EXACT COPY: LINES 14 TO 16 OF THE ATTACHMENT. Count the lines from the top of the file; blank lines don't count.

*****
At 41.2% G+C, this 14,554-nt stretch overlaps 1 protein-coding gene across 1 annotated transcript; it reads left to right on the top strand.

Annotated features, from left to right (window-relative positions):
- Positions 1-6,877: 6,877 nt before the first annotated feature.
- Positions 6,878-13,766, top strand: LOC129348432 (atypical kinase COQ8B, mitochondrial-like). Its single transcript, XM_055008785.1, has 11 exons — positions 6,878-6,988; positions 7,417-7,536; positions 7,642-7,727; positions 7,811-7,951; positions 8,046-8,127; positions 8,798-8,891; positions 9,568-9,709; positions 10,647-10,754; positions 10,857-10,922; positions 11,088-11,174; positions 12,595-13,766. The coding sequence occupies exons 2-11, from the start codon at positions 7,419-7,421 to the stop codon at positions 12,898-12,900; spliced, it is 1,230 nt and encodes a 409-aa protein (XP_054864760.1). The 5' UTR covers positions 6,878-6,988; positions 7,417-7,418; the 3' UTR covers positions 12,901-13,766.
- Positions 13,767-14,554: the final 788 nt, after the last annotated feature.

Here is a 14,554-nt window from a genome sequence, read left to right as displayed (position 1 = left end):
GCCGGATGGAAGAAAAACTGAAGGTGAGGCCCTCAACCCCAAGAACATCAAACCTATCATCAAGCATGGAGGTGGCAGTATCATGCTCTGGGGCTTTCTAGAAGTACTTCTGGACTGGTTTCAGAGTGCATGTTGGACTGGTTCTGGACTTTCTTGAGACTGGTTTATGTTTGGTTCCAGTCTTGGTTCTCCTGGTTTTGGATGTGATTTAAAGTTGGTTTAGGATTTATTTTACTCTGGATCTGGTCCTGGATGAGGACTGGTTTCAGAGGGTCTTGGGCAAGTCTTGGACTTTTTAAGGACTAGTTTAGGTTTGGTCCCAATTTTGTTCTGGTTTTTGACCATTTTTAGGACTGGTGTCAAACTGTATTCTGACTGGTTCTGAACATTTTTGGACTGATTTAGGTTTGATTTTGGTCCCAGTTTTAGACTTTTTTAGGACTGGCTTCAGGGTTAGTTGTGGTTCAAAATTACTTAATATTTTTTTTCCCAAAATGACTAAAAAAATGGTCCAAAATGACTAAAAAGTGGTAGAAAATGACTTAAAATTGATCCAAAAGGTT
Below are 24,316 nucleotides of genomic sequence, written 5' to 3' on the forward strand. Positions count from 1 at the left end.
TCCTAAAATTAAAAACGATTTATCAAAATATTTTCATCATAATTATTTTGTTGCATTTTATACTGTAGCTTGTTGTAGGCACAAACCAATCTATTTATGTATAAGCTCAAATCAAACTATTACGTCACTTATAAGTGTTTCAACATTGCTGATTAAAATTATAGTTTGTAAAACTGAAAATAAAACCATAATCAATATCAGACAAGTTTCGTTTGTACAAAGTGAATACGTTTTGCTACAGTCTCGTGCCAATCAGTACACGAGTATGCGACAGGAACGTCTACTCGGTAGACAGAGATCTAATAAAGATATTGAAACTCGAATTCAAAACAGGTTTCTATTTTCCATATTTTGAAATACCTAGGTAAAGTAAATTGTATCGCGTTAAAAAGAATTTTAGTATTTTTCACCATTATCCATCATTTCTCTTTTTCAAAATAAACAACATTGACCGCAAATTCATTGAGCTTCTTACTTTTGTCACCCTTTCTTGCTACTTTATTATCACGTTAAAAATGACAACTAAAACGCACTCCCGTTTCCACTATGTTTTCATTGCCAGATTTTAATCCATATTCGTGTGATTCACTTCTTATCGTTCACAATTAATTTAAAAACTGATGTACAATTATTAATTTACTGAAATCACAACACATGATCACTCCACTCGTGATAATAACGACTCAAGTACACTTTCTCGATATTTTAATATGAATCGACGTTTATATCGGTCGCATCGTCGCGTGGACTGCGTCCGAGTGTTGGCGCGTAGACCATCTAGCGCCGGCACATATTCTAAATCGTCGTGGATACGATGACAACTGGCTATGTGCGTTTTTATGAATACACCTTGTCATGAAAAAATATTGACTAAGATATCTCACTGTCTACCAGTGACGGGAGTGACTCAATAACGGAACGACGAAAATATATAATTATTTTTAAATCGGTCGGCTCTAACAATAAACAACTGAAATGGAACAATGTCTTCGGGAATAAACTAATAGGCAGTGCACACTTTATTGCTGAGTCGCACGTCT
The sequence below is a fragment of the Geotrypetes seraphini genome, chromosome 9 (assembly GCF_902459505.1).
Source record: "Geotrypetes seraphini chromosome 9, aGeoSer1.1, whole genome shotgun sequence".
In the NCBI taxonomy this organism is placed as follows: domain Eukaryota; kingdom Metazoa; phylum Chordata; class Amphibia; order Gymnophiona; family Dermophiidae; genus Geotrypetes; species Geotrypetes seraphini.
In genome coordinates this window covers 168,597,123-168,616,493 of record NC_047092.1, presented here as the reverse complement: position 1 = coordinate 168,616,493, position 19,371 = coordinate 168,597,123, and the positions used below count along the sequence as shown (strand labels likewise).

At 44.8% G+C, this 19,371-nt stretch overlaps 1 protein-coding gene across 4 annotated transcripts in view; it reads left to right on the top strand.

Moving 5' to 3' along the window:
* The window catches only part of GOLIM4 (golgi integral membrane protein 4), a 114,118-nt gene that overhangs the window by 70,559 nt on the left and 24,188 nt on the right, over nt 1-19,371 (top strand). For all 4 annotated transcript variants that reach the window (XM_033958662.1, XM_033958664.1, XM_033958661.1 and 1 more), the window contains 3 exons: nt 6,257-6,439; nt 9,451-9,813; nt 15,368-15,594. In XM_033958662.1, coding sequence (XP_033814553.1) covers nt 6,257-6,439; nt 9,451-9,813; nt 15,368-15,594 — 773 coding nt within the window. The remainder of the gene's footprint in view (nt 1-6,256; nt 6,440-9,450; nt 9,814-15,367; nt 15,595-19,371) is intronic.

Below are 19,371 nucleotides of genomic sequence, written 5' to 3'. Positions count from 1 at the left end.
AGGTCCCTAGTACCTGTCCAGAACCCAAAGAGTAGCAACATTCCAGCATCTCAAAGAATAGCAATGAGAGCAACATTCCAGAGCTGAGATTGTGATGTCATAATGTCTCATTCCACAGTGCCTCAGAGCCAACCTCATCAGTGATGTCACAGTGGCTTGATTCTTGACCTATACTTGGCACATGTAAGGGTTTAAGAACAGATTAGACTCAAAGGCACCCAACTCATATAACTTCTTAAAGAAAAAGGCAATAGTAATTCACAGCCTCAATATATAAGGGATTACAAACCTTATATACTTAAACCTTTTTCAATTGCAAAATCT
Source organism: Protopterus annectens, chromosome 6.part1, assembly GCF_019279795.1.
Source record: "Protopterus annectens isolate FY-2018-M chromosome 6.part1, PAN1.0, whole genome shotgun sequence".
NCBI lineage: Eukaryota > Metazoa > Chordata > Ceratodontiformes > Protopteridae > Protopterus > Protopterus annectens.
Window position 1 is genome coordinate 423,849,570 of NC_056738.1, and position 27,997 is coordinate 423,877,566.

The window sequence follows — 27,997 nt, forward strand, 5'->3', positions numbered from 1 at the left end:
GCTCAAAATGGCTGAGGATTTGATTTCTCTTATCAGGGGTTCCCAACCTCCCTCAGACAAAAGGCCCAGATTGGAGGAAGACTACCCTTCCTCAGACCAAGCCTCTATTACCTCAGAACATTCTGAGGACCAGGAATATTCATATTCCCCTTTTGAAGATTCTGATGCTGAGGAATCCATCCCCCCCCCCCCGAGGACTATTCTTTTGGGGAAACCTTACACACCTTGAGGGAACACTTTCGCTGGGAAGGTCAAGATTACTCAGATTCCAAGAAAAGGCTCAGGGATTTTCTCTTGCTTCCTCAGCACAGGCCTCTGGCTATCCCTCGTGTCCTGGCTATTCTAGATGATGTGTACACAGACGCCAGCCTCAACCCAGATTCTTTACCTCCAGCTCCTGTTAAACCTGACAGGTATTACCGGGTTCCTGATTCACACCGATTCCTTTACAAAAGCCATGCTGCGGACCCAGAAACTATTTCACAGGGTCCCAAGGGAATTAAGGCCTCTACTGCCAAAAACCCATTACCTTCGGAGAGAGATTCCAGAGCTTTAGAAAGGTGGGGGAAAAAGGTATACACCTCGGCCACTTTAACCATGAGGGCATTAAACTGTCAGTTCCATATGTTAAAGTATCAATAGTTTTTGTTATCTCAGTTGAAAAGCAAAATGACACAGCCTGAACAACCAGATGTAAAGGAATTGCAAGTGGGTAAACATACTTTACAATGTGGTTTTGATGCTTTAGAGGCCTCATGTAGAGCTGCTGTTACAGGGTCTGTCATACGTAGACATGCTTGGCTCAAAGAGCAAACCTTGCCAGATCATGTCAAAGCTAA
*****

At 44.8% G+C, this 19,371-nt stretch overlaps 1 protein-coding gene across 4 annotated transcripts in view; it reads left to right on the top strand.

Moving 5' to 3' along the window:
* The window catches only part of GOLIM4 (golgi integral membrane protein 4), a 114,118-nt gene that overhangs the window by 70,559 nt on the left and 24,188 nt on the right, over nt 1-19,371 (top strand). For all 4 annotated transcript variants that reach the window (XM_033958662.1, XM_033958664.1, XM_033958661.1 and 1 more), the window contains 3 exons: nt 6,257-6,439; nt 9,451-9,813; nt 15,368-15,594. In XM_033958662.1, coding sequence (XP_033814553.1) covers nt 6,257-6,439; nt 9,451-9,813; nt 15,368-15,594 — 773 coding nt within the window. The remainder of the gene's footprint in view (nt 1-6,256; nt 6,440-9,450; nt 9,814-15,367; nt 15,595-19,371) is intronic.